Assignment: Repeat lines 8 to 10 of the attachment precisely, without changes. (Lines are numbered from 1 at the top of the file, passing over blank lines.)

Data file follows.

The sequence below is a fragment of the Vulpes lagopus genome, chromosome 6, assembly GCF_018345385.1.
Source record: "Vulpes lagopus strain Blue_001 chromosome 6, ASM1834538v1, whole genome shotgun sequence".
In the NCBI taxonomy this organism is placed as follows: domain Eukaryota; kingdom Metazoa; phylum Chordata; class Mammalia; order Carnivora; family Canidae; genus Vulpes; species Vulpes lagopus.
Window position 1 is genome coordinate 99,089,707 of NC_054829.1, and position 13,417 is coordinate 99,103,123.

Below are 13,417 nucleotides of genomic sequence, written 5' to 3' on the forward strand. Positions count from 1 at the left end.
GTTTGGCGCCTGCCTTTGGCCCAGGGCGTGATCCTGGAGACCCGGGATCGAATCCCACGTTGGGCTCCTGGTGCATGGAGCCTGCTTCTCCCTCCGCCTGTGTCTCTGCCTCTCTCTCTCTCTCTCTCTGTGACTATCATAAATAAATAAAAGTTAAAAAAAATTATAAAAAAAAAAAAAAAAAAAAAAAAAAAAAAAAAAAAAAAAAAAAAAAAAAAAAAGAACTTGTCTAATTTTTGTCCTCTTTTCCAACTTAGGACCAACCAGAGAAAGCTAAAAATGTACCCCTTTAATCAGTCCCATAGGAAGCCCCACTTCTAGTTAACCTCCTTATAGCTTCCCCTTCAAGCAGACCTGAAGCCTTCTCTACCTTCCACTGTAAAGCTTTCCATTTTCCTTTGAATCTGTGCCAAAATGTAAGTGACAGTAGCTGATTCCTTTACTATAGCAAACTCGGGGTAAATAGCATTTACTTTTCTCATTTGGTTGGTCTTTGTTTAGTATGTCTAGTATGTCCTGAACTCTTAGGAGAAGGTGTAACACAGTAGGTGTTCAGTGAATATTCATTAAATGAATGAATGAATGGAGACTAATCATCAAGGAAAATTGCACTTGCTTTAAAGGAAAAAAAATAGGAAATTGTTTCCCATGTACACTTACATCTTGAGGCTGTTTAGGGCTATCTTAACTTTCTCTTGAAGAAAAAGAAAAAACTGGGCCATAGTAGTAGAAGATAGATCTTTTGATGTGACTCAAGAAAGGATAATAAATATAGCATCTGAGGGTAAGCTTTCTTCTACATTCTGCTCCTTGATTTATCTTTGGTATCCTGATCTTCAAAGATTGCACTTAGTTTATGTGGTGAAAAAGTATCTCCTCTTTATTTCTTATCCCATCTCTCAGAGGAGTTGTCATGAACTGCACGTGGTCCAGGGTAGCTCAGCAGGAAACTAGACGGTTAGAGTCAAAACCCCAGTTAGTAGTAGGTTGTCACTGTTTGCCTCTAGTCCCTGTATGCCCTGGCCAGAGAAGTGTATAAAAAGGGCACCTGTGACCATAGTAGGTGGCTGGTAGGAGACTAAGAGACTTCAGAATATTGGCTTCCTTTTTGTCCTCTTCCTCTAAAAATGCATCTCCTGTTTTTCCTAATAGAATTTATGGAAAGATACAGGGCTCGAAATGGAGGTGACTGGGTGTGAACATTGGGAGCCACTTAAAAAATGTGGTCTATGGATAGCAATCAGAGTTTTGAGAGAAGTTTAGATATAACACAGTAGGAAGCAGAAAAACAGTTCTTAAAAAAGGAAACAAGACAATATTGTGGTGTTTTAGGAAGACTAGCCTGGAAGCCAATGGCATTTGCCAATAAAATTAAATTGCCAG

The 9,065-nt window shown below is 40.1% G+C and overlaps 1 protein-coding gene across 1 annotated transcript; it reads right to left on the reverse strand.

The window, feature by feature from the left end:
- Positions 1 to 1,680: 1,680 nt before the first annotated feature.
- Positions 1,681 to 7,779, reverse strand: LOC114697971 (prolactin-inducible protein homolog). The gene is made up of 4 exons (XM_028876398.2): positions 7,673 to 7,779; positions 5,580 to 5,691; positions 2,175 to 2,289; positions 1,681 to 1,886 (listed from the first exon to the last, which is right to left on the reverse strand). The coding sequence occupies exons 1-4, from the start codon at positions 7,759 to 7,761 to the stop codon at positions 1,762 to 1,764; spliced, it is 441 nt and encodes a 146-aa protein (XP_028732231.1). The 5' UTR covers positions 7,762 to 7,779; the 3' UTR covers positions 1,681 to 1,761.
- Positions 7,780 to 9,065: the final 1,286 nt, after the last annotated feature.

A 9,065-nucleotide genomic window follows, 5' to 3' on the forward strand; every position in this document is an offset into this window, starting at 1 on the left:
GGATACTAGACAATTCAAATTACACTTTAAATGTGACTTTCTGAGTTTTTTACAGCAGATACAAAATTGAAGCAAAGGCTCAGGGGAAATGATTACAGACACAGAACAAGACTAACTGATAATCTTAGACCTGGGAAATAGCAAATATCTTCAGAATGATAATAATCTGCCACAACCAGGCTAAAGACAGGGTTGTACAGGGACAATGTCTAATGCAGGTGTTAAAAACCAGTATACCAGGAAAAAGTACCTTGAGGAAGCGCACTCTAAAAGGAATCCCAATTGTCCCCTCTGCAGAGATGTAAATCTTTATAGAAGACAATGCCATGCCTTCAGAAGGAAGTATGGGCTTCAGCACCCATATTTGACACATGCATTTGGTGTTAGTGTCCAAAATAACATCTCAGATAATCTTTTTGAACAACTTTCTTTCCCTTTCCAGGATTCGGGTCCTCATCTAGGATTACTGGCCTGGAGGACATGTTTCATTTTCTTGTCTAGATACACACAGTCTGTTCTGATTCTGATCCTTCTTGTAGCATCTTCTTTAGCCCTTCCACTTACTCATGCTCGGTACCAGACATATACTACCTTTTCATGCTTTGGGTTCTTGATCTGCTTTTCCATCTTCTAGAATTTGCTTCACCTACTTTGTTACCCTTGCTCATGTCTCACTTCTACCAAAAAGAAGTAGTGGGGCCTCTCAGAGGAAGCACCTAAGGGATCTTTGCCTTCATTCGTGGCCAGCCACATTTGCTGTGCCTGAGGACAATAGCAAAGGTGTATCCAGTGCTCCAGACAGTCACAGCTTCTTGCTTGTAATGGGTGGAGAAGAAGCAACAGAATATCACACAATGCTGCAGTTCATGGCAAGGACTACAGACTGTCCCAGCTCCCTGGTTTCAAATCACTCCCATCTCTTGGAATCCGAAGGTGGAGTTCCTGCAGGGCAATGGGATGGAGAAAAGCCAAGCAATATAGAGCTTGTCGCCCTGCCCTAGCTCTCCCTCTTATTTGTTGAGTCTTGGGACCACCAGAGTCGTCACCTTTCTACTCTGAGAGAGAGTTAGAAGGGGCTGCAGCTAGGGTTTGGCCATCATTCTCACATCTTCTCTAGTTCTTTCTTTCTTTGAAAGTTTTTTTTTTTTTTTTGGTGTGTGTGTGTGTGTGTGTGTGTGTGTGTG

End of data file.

The window, feature by feature from the left end:
- Positions 1 to 1,680: 1,680 nt before the first annotated feature.
- Positions 1,681 to 7,779, reverse strand: LOC114697971 (prolactin-inducible protein homolog). The gene is made up of 4 exons (XM_028876398.2): positions 7,673 to 7,779; positions 5,580 to 5,691; positions 2,175 to 2,289; positions 1,681 to 1,886 (listed from the first exon to the last, which is right to left on the reverse strand). The coding sequence occupies exons 1-4, from the start codon at positions 7,759 to 7,761 to the stop codon at positions 1,762 to 1,764; spliced, it is 441 nt and encodes a 146-aa protein (XP_028732231.1). The 5' UTR covers positions 7,762 to 7,779; the 3' UTR covers positions 1,681 to 1,761.